‘Unless I write something, anything, good, indifferent or trashy, every day, I feel ill.’
W.H Auden said and it’s an observation many will agree with. If you are a writer, you write and that appears to be the same need felt whichever creative medium you find yourself drawn to – it may be even be making bread. Certainly all who spend time in the writing retreat seem to wrestle with the need to work every single day whether they feel like it or not and it is extraordinary how driven everyone is who visits.
What is this need? If you are not being published, you don’t have an audience in mind, why is it critical to sit every day and puts words or images on paper? What is the point? I ask myself this question often and even wonder what life would be like if I wasn’t driven in this way. I have shifted the focus of my existence, unpicked all the stitches on my sampler and all there is left is the indent where the needle and thread have been – it’s not pretty but I could not bear the structure and tightness of the design I had constructed. Something seemed to keep saying, ‘you need to do more.’
Being a creative is about risk, every day I face the blank page and have absolutely no idea what shape my thoughts will take. Maybe it’s an addiction to risk? Maybe I am just too self-absorbed? Maybe it’s a mixture of both. Yet without the ritual of writing my journal, writing articles, writing another chapter of my book I am sunk. To quote Auden again he said,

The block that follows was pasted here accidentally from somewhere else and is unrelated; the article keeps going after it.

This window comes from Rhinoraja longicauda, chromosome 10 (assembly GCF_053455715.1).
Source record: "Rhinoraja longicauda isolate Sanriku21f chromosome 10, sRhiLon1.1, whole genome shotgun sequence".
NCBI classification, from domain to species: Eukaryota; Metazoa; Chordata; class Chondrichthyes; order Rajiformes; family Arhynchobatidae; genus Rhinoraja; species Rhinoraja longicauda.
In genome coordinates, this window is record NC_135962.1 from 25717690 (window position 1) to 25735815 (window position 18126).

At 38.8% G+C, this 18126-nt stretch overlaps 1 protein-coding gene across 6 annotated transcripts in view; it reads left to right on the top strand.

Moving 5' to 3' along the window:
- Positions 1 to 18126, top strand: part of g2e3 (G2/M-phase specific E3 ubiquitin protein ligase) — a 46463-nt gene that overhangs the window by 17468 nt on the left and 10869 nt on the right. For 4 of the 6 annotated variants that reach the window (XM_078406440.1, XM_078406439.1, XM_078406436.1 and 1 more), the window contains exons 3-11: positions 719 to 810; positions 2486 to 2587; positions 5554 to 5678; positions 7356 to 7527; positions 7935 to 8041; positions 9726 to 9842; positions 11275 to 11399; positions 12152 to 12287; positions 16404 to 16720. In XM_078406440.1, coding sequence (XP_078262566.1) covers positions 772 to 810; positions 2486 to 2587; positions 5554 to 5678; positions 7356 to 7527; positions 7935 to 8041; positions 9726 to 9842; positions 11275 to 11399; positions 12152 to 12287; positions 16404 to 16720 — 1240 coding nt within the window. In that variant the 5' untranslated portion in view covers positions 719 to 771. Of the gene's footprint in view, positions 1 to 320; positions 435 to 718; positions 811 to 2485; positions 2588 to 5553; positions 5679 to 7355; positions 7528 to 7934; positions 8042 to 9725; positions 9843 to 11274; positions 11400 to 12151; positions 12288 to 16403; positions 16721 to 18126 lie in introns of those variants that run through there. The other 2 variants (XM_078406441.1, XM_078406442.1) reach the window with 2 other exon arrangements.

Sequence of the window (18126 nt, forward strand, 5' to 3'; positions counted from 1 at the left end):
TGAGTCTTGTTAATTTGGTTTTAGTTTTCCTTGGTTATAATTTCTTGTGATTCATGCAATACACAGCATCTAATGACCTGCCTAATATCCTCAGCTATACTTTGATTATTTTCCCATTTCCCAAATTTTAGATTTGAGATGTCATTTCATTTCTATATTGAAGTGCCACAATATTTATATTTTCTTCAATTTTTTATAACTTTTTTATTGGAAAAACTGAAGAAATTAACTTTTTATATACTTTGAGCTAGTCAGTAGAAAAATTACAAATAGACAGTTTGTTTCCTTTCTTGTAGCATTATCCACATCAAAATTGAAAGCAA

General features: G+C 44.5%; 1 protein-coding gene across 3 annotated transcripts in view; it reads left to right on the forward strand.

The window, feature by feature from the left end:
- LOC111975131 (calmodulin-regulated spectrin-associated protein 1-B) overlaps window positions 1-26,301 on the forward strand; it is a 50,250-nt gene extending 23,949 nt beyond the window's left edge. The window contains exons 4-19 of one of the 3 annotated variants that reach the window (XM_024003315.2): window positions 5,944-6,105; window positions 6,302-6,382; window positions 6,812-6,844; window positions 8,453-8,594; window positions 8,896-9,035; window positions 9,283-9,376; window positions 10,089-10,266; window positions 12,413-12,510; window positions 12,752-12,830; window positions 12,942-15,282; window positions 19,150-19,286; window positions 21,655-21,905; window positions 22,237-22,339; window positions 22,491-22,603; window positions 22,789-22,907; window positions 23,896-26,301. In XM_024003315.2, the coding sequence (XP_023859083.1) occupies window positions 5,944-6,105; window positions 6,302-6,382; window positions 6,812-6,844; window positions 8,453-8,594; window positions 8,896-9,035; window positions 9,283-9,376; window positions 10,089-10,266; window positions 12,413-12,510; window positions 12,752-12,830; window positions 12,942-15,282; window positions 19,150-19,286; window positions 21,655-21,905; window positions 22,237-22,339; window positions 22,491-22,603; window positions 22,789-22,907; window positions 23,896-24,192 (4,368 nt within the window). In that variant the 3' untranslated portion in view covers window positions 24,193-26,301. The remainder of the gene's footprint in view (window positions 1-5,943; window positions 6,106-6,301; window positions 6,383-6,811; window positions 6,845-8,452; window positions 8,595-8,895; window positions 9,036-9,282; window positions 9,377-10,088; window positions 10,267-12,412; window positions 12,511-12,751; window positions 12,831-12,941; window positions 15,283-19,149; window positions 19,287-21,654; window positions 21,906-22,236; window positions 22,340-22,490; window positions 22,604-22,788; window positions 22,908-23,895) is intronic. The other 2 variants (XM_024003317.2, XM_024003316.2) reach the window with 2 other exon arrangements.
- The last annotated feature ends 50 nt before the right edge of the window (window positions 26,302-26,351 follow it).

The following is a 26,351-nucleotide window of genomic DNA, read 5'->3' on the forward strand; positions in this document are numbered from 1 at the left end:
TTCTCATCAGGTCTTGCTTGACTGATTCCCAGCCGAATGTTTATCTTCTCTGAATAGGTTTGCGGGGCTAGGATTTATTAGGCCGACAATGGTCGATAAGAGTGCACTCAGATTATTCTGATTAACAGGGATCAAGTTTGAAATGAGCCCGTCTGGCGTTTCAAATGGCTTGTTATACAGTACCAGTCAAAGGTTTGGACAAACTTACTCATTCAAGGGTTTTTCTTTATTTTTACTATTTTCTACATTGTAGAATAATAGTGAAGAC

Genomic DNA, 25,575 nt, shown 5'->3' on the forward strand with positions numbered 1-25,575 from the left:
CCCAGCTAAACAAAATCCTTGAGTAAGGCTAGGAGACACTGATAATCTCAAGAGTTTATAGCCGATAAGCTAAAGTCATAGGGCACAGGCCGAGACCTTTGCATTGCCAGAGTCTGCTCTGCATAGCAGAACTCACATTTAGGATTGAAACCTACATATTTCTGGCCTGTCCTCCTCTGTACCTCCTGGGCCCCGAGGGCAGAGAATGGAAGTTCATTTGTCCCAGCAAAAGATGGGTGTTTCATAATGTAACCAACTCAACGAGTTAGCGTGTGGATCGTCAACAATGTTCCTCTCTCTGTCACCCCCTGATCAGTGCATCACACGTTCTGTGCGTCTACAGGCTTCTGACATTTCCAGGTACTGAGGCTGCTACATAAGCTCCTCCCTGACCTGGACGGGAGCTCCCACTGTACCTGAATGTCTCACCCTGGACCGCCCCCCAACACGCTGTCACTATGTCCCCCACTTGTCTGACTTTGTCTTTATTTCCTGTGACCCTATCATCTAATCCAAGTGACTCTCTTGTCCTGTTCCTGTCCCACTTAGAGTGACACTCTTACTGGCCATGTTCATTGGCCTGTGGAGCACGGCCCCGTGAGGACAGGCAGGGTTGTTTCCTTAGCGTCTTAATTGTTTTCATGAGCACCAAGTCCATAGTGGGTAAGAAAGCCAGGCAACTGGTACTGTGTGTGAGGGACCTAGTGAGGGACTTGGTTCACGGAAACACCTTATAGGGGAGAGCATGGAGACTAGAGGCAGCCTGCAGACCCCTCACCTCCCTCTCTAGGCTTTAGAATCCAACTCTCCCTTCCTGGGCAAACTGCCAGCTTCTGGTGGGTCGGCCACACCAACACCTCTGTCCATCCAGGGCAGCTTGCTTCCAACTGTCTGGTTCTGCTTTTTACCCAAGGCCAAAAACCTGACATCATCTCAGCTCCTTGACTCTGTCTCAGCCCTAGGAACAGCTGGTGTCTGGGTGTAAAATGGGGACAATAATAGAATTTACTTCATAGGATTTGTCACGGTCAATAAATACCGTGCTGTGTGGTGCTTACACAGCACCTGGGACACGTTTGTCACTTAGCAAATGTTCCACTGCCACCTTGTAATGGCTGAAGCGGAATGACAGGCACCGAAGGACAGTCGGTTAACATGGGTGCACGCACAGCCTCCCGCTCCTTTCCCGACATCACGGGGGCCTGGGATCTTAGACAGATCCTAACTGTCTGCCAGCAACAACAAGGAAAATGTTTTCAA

‘The person who is worth anything is always I think alone……Artists are not nice people, all their best feelings go into their work, and life has the residue.’
It’s an interesting perspective and is an articulate way of explaining this obsession with creativity and is a powerful observation to make and I almost agree.
It seems to make no difference that work will be read, it may or not be, that is definitely not the driver. The need to bring some order to thought processes which are on-going, which feel as if they might spill over if they are not regularly drawn off is essential for me. Other people arrive at the retreat feeling in desperate need of space, tranquillity and the commitment they are actually going to be doing something purely for their artist. Sometimes we just need to make that decision against any rational or logical thought about whether we can afford the money, the time etc. One has to ask, ‘Can I afford not to give myself the opportunity to go on acreative or writing retreat?’ The answer may well be no, I’m guessing it will be.
I am interested to get to know all those readers from across the world and would love to know what your take on creativity is and how it impacts on your life. Do you share the feeling of not being in control of the process but knowing it has to happen regardless? What is your ideal and inspirational environment? Do drop me aa comment and there is always room for a guest blogger. I look forward to hearing from you.
I hope you have a productive day and you can provide a retreat for yourself wherever you happen to be. See you tomorrow.Tags: writing retreat